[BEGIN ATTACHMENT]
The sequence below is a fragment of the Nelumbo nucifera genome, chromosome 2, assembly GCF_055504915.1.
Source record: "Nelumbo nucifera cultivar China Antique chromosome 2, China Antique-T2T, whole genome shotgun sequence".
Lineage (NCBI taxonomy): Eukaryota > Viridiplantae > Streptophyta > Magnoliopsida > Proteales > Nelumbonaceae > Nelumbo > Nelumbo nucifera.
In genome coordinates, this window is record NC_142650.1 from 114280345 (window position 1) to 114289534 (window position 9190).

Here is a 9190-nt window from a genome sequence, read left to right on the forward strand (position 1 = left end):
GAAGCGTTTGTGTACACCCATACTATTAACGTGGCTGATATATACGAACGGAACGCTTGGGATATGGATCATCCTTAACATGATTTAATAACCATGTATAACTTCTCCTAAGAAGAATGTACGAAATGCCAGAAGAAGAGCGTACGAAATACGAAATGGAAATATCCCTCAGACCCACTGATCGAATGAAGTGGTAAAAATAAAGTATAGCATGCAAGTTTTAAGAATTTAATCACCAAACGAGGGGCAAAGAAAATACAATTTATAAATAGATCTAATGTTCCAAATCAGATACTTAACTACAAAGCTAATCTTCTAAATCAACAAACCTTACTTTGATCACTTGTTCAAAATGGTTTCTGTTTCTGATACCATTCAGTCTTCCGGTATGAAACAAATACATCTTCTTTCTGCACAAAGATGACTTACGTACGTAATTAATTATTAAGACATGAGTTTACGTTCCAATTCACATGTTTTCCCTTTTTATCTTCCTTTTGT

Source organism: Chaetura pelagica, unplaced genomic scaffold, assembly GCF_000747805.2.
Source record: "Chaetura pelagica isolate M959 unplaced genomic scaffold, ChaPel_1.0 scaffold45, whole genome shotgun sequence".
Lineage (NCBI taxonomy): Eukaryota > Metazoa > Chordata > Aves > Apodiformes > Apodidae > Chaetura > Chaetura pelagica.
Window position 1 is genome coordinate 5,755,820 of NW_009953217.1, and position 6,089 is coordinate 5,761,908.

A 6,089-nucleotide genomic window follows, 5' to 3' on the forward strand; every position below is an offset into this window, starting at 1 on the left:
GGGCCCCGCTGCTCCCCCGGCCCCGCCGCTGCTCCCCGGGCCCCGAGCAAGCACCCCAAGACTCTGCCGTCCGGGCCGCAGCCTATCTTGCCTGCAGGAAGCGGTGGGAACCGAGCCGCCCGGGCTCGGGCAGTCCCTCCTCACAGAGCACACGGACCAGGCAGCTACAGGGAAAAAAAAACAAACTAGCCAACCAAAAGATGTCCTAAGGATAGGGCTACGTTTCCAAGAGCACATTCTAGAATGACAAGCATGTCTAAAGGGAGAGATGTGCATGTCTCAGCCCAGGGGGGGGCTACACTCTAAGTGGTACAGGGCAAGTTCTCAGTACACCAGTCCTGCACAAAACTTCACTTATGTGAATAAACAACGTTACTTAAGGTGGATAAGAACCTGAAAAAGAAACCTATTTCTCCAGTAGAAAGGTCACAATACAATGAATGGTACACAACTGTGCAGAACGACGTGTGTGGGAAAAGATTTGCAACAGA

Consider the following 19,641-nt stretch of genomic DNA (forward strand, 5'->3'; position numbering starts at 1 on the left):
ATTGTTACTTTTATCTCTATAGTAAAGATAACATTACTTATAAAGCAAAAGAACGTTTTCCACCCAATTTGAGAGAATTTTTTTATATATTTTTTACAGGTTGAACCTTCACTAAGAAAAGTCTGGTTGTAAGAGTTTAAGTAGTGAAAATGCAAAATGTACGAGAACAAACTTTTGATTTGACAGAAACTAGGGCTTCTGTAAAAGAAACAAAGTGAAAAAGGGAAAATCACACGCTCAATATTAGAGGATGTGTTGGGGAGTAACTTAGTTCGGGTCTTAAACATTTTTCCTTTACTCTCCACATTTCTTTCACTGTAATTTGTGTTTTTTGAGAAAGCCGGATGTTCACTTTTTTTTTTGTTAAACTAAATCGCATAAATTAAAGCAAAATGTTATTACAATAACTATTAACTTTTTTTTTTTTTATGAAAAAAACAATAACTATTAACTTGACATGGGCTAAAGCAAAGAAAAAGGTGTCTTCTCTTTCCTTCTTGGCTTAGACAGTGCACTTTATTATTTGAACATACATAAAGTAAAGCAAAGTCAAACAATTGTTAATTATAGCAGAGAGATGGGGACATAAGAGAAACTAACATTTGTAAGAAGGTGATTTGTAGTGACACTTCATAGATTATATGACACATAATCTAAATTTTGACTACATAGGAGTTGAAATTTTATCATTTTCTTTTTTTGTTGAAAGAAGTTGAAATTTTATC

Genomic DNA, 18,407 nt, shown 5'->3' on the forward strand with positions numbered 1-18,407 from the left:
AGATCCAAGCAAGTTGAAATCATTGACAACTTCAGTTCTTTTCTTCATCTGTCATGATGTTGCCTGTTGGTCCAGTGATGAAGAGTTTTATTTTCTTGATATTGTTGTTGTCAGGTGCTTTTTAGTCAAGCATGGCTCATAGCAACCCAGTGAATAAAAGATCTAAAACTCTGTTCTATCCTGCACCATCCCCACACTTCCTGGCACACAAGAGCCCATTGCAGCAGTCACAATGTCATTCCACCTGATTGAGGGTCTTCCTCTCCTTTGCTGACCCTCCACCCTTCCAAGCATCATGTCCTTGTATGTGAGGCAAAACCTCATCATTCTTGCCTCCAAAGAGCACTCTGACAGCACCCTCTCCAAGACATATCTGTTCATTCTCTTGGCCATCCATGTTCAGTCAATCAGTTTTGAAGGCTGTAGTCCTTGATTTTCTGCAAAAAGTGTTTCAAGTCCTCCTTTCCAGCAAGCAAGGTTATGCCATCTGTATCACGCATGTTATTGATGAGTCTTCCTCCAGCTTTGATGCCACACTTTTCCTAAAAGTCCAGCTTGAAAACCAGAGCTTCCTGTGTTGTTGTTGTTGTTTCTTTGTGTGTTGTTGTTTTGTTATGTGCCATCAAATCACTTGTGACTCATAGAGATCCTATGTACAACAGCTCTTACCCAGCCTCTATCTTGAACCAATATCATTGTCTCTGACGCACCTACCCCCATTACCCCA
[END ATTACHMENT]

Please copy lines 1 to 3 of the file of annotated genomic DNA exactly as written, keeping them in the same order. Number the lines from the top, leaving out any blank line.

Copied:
The sequence below is a fragment of the Nelumbo nucifera genome, chromosome 2, assembly GCF_055504915.1.
Source record: "Nelumbo nucifera cultivar China Antique chromosome 2, China Antique-T2T, whole genome shotgun sequence".
Lineage (NCBI taxonomy): Eukaryota > Viridiplantae > Streptophyta > Magnoliopsida > Proteales > Nelumbonaceae > Nelumbo > Nelumbo nucifera.